The organization is run by an executive director and a corporate board of directors composed primarily of journalism educators, professional journalists, and attorneys.[13] The current executive director is Frank LoMonte,[14] who began at the Center in January 2008.[15][16] He was preceded by Mark Goodman, who led the organization from 1985 to 2007 before accepting a position as professor and Knight Chair in Scholastic Journalism at Kent State University.[17][18]

In addition to the executive director, the SPLC permanent staff consists of a full-time attorney advocate and an office manager.[19] A full-time publications fellow serves as managing editor of the Center's news content, much of which is produced by journalism student interns, who work at the Center for a semester.[20] In addition, the SPLC works with a development/communications consultant and a West Coast consulting attorney based in Ferndale, Washington.[21]

Funding

The SPLC is supported by contributions from student journalists, journalism educators, and other individuals, as well as by donations from foundations and corporations. On January 23, 2007, the center announced it had successfully completed a three-year $3.75 million endowment campaign, spurred by a challenge grant from the John S. and James L. Knight Foundation.[22][23]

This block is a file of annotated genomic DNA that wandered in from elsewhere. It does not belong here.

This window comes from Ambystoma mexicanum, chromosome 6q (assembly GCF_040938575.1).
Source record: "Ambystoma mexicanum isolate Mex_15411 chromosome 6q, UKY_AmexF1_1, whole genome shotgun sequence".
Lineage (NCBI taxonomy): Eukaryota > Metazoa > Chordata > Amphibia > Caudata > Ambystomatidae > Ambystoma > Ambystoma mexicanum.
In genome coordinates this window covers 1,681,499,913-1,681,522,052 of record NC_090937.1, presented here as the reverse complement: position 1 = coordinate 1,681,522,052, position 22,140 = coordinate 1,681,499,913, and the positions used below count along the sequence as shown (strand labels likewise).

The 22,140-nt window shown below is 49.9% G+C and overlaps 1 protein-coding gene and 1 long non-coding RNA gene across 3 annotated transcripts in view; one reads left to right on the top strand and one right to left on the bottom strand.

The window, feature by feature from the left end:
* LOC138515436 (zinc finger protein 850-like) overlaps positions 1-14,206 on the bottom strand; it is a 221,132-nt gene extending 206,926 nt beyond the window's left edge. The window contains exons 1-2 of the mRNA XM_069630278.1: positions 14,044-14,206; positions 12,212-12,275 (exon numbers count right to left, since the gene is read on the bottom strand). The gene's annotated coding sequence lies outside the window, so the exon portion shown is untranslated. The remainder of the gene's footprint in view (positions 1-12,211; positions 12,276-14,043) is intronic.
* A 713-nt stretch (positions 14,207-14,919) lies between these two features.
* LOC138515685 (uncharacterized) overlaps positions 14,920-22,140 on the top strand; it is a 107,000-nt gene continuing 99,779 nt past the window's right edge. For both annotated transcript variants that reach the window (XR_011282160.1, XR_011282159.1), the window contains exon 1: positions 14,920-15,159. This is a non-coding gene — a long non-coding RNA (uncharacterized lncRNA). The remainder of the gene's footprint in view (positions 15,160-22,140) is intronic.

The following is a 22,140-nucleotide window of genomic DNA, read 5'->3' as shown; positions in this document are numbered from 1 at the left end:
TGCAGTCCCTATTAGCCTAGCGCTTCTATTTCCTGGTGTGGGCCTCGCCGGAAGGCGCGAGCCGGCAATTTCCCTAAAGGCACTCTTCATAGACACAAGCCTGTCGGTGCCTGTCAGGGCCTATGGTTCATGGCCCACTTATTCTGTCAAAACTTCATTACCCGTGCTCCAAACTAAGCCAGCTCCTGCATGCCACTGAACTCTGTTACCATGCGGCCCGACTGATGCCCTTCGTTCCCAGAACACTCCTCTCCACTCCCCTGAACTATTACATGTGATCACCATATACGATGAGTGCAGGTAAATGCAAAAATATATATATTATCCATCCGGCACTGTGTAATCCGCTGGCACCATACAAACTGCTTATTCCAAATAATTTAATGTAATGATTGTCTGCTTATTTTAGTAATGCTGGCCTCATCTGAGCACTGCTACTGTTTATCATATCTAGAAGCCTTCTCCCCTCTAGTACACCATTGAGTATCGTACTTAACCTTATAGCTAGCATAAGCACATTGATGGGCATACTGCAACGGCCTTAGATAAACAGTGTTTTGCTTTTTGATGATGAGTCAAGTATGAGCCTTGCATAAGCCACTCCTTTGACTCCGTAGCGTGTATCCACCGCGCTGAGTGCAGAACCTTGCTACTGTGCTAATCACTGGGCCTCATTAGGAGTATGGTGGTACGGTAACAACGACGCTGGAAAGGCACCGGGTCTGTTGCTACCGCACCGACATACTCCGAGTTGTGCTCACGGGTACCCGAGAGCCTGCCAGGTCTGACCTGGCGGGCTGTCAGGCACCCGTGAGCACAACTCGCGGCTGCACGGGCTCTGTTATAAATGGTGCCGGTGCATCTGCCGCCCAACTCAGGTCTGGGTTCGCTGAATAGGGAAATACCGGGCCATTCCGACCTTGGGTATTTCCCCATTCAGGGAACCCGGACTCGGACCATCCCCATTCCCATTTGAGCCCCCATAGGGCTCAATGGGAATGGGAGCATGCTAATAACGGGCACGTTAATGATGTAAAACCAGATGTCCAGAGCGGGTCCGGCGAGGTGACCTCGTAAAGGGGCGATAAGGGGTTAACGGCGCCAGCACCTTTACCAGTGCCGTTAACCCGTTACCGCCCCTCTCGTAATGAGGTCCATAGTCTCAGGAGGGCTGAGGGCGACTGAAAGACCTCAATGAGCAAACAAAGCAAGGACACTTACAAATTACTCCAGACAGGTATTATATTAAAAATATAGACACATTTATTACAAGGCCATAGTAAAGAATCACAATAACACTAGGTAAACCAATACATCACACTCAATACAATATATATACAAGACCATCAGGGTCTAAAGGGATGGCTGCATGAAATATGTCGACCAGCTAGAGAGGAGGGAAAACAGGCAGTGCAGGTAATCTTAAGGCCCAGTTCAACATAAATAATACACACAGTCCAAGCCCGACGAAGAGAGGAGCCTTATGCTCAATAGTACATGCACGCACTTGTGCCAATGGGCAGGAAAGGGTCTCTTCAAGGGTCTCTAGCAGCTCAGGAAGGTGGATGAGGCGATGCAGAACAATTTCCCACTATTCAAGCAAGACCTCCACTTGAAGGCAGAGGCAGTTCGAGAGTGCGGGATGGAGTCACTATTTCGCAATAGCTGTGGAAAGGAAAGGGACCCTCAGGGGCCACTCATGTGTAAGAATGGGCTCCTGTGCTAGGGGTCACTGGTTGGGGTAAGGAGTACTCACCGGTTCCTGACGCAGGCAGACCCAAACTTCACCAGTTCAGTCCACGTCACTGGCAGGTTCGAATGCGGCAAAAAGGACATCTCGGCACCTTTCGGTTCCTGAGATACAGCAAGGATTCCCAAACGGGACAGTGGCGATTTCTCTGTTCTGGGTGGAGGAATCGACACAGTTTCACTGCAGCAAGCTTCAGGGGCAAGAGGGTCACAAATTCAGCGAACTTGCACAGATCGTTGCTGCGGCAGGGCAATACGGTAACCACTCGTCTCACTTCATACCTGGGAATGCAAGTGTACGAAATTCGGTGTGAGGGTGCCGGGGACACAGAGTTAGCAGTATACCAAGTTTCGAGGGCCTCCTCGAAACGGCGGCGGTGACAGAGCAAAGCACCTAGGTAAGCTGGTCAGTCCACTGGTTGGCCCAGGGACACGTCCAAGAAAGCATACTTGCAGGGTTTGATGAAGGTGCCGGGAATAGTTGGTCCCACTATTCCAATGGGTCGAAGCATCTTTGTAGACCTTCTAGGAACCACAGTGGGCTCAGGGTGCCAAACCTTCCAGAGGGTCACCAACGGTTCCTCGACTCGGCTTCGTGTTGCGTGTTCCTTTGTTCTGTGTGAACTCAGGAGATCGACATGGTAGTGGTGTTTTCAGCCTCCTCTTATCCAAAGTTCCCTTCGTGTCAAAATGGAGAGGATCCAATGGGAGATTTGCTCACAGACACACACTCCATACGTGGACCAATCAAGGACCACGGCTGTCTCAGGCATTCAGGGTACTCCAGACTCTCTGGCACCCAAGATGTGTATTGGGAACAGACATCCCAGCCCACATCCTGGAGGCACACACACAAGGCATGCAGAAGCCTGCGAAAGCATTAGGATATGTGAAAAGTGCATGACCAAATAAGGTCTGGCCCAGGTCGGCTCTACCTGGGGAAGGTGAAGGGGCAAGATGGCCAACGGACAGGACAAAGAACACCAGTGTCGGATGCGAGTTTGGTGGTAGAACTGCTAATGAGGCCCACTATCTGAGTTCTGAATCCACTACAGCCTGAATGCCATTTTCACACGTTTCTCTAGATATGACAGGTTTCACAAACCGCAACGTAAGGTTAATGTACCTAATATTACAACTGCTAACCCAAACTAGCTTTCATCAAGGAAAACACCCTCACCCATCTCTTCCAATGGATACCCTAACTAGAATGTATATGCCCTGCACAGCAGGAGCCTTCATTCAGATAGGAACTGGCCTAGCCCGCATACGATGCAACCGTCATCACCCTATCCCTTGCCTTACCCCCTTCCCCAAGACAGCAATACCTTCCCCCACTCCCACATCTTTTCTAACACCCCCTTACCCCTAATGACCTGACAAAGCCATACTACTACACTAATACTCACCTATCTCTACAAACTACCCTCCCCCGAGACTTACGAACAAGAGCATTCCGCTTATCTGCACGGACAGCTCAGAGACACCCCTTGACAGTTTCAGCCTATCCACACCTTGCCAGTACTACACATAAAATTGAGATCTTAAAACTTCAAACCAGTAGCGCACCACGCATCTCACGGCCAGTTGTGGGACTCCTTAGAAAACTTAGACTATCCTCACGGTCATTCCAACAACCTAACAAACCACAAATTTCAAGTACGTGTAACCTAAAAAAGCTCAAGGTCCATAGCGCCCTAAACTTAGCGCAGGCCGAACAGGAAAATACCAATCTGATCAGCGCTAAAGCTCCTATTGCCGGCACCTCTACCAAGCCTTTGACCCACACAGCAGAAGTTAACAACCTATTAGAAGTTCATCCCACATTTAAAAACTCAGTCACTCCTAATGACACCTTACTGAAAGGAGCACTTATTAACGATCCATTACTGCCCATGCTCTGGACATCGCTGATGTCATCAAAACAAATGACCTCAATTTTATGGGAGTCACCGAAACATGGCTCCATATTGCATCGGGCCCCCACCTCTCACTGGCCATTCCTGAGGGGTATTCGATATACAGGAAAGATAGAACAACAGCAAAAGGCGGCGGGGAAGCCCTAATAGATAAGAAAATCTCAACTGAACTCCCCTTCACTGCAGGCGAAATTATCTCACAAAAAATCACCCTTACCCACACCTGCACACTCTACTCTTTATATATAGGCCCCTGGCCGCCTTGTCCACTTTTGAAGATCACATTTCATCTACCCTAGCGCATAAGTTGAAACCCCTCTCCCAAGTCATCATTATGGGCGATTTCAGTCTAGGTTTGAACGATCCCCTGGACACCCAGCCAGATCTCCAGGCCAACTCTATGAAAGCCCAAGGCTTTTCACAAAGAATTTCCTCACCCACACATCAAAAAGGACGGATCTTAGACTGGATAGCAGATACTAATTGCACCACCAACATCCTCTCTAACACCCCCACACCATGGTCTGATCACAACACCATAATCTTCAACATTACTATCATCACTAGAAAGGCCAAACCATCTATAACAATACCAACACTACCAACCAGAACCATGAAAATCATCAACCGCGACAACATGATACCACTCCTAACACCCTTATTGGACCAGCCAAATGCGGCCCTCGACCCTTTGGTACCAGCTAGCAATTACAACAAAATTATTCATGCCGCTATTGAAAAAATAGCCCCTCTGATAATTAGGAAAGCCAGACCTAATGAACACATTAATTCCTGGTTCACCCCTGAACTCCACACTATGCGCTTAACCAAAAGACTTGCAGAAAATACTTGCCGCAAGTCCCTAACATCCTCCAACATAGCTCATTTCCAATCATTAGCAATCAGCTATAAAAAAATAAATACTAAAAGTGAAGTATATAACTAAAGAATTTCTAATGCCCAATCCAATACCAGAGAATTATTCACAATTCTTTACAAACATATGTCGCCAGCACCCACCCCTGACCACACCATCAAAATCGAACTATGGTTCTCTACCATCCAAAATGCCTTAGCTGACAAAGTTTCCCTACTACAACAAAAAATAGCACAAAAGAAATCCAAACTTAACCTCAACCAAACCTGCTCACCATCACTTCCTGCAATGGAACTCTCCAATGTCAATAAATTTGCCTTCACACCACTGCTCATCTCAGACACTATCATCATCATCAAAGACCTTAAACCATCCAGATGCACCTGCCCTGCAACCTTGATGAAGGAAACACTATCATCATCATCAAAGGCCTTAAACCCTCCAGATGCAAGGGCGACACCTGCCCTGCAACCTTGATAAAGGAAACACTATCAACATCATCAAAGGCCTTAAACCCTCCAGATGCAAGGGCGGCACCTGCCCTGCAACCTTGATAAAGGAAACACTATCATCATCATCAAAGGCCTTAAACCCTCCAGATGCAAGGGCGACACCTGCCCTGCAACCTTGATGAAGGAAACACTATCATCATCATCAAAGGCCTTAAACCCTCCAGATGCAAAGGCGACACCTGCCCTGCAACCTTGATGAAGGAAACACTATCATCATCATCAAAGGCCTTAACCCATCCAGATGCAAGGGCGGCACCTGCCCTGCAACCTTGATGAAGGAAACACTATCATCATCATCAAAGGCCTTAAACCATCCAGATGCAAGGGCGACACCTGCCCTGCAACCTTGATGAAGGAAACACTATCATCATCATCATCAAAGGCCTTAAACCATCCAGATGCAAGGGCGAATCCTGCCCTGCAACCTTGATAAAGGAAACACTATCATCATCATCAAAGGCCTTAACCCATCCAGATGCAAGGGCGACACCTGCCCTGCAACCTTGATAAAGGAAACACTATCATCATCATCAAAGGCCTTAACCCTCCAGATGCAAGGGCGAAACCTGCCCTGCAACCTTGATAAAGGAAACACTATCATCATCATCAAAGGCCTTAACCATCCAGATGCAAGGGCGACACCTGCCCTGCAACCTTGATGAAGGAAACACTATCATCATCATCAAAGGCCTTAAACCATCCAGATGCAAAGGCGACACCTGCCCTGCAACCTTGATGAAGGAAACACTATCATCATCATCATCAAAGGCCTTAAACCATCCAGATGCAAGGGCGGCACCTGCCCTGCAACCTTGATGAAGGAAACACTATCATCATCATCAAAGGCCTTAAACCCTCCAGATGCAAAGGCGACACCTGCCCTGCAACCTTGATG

See also

External links

Student Press Law Center

References

  1. ^ "SCJ". www.scj.us. Archived from the original on 2007-06-21. 
  2. ^ "Student Press Law Center". Idealist. Archived from the original on 20 May 2011. 
  3. ^ "Got Censorship? Here's A Place To Turn". Poynter's High School Journalism Guide. Archived from the original on 5 June 2011. 
  4. ^ "Student Press Law Center director tells UMD students their rights have “gotten worse”". The Diamondback. 
  5. ^ "Calls to SPLC legal help hotline jump in 2003". SPLC. 
  6. ^
  7. ^ "Student Press Law Center". www.splc.org. 
  8. ^ "News Flashes". SPLC. Archived from the original on 1 September 2014. 
  9. ^ "Student Press Law Center". www.splc.org. 
  10. ^ "Awards". SPLC. Archived from the original on 27 August 2014. 
  11. ^ "Poynter". Poynter. 
  12. ^ "Student Press Law Center". www.splc.org. 
  13. ^ "Student Press Law Center". www.splc.org. 
  14. ^ Elliott, Roxann. "Student Press Law Center executive director gives interview about New Jersey’s New Voices law". 
  15. ^ "Student Press Law Center names new executive director". 
  16. ^ "Univ. law graduate earns prestigious position". Red and Black. 14 November 2007. Archived from the original on 11 March 2012. 
  17. ^ "School of Journalism & Mass Communication - Kent State University". jmc.kent.edu. 
  18. ^ "A Message from the Board of Directors of the Student Press Law Center". 
  19. ^ "Staff". 
  20. ^ "Student Press Law Center". www.splc.org. 
  21. ^ "Zenger Consulting". Zenger Consulting. 
  22. ^ "Student Press Law Center Seeks to Raise $3.75M for an Endowment". Editor and Publisher. 17 March 2005. Archived from the original on 18 March 2005. 
  23. ^ "News Flahses". SPLC. Archived from the original on 2007-02-18. 
This page was last edited on 7 September 2017, at 15:23.